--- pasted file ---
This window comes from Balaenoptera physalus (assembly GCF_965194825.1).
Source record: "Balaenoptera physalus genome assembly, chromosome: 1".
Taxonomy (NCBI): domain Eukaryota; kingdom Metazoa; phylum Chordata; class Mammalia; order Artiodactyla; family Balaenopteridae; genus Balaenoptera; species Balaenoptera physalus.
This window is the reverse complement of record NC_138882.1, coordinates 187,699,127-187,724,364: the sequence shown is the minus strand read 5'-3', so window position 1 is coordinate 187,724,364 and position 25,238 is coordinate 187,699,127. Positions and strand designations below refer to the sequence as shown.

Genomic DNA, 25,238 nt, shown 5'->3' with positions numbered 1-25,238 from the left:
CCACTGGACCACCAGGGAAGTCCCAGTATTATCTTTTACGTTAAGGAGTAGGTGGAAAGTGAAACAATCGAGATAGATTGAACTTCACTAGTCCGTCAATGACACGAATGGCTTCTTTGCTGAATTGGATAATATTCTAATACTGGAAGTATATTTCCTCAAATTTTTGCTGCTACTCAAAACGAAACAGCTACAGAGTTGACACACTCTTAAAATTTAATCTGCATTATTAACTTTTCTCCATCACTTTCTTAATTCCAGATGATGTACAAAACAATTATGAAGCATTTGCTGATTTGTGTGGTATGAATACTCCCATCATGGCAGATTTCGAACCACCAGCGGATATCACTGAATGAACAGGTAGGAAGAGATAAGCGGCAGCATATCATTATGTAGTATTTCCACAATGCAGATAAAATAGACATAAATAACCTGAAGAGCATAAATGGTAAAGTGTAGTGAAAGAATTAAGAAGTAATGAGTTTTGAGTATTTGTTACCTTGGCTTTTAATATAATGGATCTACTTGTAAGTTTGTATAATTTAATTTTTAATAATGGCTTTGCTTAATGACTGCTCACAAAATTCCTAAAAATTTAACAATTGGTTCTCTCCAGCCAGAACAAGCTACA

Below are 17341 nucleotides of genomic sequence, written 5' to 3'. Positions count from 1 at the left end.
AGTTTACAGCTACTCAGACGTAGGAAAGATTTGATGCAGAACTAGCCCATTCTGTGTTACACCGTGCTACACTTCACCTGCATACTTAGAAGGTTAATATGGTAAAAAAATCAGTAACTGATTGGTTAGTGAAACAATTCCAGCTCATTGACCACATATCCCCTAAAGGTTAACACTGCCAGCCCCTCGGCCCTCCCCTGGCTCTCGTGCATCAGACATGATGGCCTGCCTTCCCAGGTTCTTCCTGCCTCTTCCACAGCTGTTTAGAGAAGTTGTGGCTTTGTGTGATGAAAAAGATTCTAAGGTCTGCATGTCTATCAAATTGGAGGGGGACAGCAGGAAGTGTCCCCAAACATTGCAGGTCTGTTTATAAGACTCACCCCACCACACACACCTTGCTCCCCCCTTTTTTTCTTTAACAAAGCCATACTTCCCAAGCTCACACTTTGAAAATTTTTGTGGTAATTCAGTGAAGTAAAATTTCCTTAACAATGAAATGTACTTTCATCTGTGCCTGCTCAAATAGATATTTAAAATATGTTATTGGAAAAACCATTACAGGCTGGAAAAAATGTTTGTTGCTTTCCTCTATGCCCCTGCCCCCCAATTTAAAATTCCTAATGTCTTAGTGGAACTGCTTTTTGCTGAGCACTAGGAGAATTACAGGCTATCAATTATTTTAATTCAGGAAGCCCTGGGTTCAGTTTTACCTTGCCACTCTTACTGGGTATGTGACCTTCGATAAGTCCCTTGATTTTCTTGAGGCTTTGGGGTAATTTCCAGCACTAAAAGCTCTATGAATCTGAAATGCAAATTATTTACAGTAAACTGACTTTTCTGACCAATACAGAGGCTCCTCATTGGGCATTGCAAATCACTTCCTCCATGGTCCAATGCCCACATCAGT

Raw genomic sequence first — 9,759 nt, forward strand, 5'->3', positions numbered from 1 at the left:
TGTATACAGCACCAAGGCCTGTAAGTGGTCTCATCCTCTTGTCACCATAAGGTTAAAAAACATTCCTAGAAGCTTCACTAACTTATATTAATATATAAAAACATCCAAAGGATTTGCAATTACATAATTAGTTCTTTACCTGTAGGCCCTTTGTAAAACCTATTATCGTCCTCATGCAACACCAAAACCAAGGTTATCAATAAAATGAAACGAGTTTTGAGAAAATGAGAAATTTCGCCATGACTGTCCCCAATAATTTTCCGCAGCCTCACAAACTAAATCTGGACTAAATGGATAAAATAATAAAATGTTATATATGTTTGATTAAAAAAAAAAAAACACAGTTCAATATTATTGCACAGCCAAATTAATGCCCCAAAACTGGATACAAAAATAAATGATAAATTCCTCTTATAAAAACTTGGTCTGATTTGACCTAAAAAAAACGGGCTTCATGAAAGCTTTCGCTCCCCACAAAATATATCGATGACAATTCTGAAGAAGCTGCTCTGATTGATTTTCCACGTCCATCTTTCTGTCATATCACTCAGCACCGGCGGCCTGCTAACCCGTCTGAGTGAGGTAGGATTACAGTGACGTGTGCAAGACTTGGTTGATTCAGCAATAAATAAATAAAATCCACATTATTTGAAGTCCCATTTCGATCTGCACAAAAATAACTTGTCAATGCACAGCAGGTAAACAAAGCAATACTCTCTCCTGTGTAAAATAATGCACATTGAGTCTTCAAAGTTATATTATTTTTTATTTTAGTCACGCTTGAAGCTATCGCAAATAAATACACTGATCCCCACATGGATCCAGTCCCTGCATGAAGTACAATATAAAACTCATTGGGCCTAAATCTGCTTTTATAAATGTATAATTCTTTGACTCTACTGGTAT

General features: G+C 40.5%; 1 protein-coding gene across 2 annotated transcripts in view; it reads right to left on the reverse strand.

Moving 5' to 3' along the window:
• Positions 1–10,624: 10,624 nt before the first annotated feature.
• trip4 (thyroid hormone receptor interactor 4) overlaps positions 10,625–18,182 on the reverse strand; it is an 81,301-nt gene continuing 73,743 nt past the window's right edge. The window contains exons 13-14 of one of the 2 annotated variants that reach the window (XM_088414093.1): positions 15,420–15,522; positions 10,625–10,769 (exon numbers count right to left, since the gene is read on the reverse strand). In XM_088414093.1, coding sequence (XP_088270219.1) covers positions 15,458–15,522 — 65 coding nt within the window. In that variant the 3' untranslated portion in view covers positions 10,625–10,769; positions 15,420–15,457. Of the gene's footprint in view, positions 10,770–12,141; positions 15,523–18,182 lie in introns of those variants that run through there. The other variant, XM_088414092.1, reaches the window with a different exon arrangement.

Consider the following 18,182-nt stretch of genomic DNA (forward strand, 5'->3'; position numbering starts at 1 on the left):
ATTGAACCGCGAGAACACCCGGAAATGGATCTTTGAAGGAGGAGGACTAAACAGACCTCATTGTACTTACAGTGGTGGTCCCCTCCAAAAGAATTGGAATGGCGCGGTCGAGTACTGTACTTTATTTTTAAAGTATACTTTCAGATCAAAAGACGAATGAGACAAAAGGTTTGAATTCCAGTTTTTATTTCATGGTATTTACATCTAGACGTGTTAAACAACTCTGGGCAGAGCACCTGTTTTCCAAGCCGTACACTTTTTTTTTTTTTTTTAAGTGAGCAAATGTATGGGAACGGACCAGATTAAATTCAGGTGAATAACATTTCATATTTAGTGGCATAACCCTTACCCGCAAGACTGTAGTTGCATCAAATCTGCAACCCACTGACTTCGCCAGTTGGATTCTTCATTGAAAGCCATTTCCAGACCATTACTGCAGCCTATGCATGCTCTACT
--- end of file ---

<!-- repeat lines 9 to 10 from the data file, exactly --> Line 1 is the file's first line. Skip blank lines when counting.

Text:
Raw genomic sequence first — 9,759 nt, forward strand, 5'->3', positions numbered from 1 at the left:
TGTATACAGCACCAAGGCCTGTAAGTGGTCTCATCCTCTTGTCACCATAAGGTTAAAAAACATTCCTAGAAGCTTCACTAACTTATATTAATATATAAAAACATCCAAAGGATTTGCAATTACATAATTAGTTCTTTACCTGTAGGCCCTTTGTAAAACCTATTATCGTCCTCATGCAACACCAAAACCAAGGTTATCAATAAAATGAAACGAGTTTTGAGAAAATGAGAAATTTCGCCATGACTGTCCCCAATAATTTTCCGCAGCCTCACAAACTAAATCTGGACTAAATGGATAAAATAATAAAATGTTATATATGTTTGATTAAAAAAAAAAAAACACAGTTCAATATTATTGCACAGCCAAATTAATGCCCCAAAACTGGATACAAAAATAAATGATAAATTCCTCTTATAAAAACTTGGTCTGATTTGACCTAAAAAAAACGGGCTTCATGAAAGCTTTCGCTCCCCACAAAATATATCGATGACAATTCTGAAGAAGCTGCTCTGATTGATTTTCCACGTCCATCTTTCTGTCATATCACTCAGCACCGGCGGCCTGCTAACCCGTCTGAGTGAGGTAGGATTACAGTGACGTGTGCAAGACTTGGTTGATTCAGCAATAAATAAATAAAATCCACATTATTTGAAGTCCCATTTCGATCTGCACAAAAATAACTTGTCAATGCACAGCAGGTAAACAAAGCAATACTCTCTCCTGTGTAAAATAATGCACATTGAGTCTTCAAAGTTATATTATTTTTTATTTTAGTCACGCTTGAAGCTATCGCAAATAAATACACTGATCCCCACATGGATCCAGTCCCTGCATGAAGTACAATATAAAACTCATTGGGCCTAAATCTGCTTTTATAAATGTATAATTCTTTGACTCTACTGGTAT